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Linux Chmod Squad: HOWTO Use Linux File Permissions
Post date: January 6, 2007, 21:01 Category: System Views: 1610 Comments: 0
Tutorial quote: A complete new user's guide to the Linux file permission system, with examples. Be mystified no more by cryptic file permission bits.
Linux What's up, Doc? A guide to Linux Documentation
Post date: January 6, 2007, 21:01 Category: System Views: 1177 Comments: 0
Tutorial quote: If you're new to Linux, you've probably been told to read the manual, but what good is that advice if you don't know where the manuals are or how to use them? Here, in one place, is complate instructions on how to find and navigate the common Linux documentation systems, including man, info, READMEs, HOWTOs, HTML, PDF/PS, DocBook, Gnome and KDE help system, and command-line option conventions. The guide I wish I'd had when I was new to Linux!
Linux Directory Directions...a Guide to the Linux File System
Post date: January 6, 2007, 21:01 Category: System Views: 1459 Comments: 0
Tutorial quote: Ever wonder what those short Linux file system folders mean and what they contain? A little tour with easy directions explains all here.
Linux Change your Network card MAC ( Media Access Control) address Using macchanger
Post date: January 4, 2007, 20:01 Category: Network Views: 1316 Comments: 0
Tutorial quote: Media Access Control address, a hardware address that uniquely identifies each node of a network. In IEEE 802 networks, the Data Link Control (DLC) layer of the OSI Reference Model is divided into two sublayers: the Logical Link Control (LLC) layer and the Media Access Control (MAC) layer. The MAC layer interfaces directly with the network medium.Consequently, each different type of network medium requires a different MAC layer. On networks that do not conform to the IEEE 802 standards but do conform to the OSI Reference Model, the node address is called the Data Link Control (DLC) address.
Linux Tunneling MySQL connections through SSH
Post date: January 2, 2007, 20:01 Category: Security Views: 1434 Comments: 0
Tutorial quote: This is a description of how to set up a secure tunnel between your MySQL Server and a locally running MySQL Administrator using Putty. By creating a secure tunnel to your MySQL server using Putty, you can grant localhost access to powerful applications like MySQL Administrator while at the same time, make your server appear as if it isn't even there. In effect, make your MySQL server disappear from the outside world.
Linux How to restore deleted file on ext2
Post date: December 15, 2006, 19:12 Category: System Views: 1257 Comments: 0
Tutorial quote: This text describes the steps needed do recover the data of a file that was recently deleted.
Linux Accessing Windows Or Samba Shares Using AutoFS
Post date: December 14, 2006, 20:12 Category: Network Views: 1799 Comments: 0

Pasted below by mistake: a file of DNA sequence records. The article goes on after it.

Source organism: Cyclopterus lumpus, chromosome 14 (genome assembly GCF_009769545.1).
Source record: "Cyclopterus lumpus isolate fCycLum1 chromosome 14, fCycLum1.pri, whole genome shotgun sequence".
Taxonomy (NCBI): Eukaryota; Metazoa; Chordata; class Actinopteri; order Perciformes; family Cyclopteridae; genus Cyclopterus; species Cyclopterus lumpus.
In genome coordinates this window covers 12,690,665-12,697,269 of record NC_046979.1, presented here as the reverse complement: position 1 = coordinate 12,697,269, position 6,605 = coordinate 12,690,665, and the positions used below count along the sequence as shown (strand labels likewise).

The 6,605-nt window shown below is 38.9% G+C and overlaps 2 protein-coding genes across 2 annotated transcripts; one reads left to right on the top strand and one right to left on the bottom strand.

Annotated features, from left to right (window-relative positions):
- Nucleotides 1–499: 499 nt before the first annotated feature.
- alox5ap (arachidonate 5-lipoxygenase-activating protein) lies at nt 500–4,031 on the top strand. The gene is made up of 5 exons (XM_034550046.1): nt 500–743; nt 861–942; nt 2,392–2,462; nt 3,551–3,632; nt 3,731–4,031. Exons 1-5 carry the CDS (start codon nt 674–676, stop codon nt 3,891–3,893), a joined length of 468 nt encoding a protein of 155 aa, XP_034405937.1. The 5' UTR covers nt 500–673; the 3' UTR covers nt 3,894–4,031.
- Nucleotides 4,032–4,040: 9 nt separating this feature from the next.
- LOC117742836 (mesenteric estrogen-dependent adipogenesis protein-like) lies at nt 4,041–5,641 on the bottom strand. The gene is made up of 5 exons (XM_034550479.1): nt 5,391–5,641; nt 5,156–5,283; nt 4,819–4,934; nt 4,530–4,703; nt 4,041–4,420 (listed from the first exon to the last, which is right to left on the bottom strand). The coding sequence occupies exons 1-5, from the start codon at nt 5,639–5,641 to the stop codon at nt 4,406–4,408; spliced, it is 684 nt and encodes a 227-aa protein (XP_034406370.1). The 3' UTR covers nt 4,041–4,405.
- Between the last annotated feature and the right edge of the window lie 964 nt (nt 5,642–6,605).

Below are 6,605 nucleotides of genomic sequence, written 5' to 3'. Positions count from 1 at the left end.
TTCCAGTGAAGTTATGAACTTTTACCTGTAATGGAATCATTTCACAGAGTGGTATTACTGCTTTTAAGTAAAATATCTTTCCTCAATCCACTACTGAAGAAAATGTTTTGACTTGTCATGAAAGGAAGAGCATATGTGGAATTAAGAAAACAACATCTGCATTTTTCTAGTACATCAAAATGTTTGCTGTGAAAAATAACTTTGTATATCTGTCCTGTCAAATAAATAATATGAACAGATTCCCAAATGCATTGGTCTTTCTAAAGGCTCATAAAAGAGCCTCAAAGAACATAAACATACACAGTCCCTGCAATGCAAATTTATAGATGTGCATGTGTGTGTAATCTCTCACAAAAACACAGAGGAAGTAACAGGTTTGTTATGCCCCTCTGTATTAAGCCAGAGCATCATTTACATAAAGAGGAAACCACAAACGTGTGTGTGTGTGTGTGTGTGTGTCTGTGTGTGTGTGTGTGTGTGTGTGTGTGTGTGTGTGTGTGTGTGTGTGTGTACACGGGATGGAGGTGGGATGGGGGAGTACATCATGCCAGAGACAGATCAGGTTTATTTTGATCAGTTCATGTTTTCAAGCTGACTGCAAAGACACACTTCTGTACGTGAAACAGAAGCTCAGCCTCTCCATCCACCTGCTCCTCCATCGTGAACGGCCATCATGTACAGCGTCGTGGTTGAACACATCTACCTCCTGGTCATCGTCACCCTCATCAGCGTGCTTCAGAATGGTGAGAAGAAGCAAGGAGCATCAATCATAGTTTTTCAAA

Tutorial quote: You already installed Linux on your networked desktop PC and now you want to work with files stored on some other PCs in your network. This is where autofs comes into play. This tutorial shows how to configure autofs to use CIFS to access Windows or Samba shares from Linux Desktop PCs. It also includes a tailored configuration file.
Linux screen: Keep Your Processes Running Despite A Dropped Connection
Post date: December 12, 2006, 20:12 Category: System Views: 1045 Comments: 0
Tutorial quote: I guess you all know this: you are connected to your server with SSH and in the middle of compiling some software (e.g. a new kernel) or doing some other task which takes lots of time, and suddenly your connection drops for some reason, and you lose your labour. This can be very annoying, but fortunately there is a small utility called screen which lets you reattach to a previous session so that you can finish your task. This short tutorial shows how to use screen for just this purpose.
Linux Key-Based SSH Logins With PuTTY
Post date: December 10, 2006, 20:12 Category: Security Views: 1563 Comments: 0
Tutorial quote: This guide describes how to generate and use a private/public key pair to log in to a remote system with SSH using PuTTY. PuTTY is an SSH client that is available for Windows and Linux (although it is more common on Windows systems). Using key-based SSH logins, you can disable the normal username/password login procedure which means that only people with a valid private/public key pair can log in. That way, there is no way for brute-force attacks to be successful, so your system is more secure.
Linux Postfix with dkfilter (DomainKeys Implementation)
Post date: December 7, 2006, 21:12 Category: Security Views: 2002 Comments: 0
Tutorial quote: DomainKeys is an anti-spam software application in development at Yahoo that uses a form of public key cryptography to authenticate the sender's domain. dkfilter is an SMTP-proxy designed for Postfix. It implements DomainKeys message signing and verification. It comprises two separate filters, an outbound filter for signing outgoing email on port 587, and an inbound filter for verifying signatures of incoming email on port 25. This document shows step-by-step how to install dkfilter for Postfix to deploy DomainKeys signing and verification.
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